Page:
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Worker Who Didn’t Smile Fired Legally

Associated Press

A federal judge says American Airlines had the right to fire a flight attendant because he did not smile enough at passengers.

U.S. District Judge Robert O. Belew Jr. ruled last week against Robert W. Cox, 38, of Keller, Tex., who sued the airline in 1981 for alleged sex discrimination before his probation as a flight attendant had ended.

Cox, who worked for the airline from November, 1974, to April, 1975, contended in his suit that he was a good employee and met all requirements of the job except for the smile. He sought reinstatement and back wages.

Belew said he was upholding American’s policy of requiring a “friendly facial expression” because it is is essential in the competitive airline industry.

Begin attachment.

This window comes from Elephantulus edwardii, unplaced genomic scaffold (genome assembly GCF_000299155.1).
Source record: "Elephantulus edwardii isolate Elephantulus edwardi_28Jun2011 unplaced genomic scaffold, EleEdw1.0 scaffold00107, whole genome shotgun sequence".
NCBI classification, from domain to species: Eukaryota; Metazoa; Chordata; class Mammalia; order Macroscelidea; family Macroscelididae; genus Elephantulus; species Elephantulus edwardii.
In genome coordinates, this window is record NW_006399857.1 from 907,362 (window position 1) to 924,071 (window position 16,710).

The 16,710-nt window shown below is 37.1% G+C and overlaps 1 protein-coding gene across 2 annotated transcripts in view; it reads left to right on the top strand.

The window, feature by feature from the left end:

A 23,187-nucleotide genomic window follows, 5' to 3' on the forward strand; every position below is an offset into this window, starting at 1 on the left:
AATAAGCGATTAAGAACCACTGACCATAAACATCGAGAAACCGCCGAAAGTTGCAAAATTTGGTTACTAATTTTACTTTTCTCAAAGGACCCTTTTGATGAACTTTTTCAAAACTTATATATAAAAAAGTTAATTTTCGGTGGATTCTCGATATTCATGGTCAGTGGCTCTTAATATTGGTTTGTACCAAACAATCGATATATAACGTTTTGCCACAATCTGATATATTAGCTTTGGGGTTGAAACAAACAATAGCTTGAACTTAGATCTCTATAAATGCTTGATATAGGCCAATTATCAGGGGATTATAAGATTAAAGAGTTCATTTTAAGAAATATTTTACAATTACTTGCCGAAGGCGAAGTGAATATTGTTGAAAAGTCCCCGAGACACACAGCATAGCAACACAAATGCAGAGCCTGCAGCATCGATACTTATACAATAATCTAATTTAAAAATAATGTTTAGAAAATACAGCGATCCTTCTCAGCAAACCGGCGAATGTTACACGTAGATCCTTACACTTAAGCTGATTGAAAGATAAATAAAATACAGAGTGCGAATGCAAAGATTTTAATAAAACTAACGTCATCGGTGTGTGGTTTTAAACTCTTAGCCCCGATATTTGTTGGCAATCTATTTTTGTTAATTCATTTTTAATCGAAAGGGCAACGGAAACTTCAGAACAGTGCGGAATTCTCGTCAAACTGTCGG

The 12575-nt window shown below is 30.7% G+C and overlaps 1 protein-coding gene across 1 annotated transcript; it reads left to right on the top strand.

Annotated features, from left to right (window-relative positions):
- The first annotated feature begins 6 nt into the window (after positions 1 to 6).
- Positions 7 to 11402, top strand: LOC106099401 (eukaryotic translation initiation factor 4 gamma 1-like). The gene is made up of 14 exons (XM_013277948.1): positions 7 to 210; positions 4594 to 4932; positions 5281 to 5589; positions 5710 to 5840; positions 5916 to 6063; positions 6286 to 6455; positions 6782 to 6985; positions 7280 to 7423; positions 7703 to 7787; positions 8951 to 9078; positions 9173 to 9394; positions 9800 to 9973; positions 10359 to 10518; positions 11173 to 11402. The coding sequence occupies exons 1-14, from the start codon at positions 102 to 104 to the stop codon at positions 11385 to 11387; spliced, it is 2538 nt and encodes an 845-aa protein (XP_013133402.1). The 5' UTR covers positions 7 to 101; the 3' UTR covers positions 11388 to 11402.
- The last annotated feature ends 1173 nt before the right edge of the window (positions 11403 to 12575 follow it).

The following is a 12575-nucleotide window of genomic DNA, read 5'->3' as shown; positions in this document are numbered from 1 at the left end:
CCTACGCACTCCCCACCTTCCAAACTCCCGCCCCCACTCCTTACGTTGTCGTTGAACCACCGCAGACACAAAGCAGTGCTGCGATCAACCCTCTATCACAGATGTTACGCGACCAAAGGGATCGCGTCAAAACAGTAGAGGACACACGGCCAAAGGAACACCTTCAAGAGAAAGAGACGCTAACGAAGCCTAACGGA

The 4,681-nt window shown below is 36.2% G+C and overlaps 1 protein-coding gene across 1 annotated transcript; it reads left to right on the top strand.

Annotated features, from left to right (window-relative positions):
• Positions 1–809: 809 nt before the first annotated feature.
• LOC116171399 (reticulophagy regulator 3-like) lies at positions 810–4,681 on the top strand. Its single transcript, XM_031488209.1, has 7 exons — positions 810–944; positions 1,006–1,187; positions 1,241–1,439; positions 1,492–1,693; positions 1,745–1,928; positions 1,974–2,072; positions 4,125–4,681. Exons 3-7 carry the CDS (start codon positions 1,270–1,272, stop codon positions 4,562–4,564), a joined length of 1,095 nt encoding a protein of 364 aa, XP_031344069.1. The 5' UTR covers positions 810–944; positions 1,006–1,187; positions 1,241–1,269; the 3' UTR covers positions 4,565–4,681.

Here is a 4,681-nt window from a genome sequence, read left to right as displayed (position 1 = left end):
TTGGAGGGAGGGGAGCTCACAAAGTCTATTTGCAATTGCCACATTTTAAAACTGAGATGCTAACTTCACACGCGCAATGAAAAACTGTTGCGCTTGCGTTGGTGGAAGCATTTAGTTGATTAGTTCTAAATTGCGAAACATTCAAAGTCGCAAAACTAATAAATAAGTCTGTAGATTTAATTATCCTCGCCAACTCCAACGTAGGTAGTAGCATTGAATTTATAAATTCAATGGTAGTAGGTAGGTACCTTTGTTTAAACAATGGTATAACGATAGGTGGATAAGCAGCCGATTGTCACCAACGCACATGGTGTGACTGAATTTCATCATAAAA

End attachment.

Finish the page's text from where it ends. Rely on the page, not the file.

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One of Cox’s supervisors wrote following a flight, “Smiling is an integral part of the job, so concentrate on a friendly facial expression.”

The supervisor also said Cox did not start conversations with passengers. Court papers show that Cox responded that he needed “more discretion on when to smile at male passengers, but that he would strive to smile more.”

Belew said Cox was fired for violating company policy, not because of sex discrimination.

In his ruling, the judge noted that American Airlines has continued to hire and train male flight attendants.

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The ruling returned last Thursday followed a one-day trial on the suit Feb. 25.


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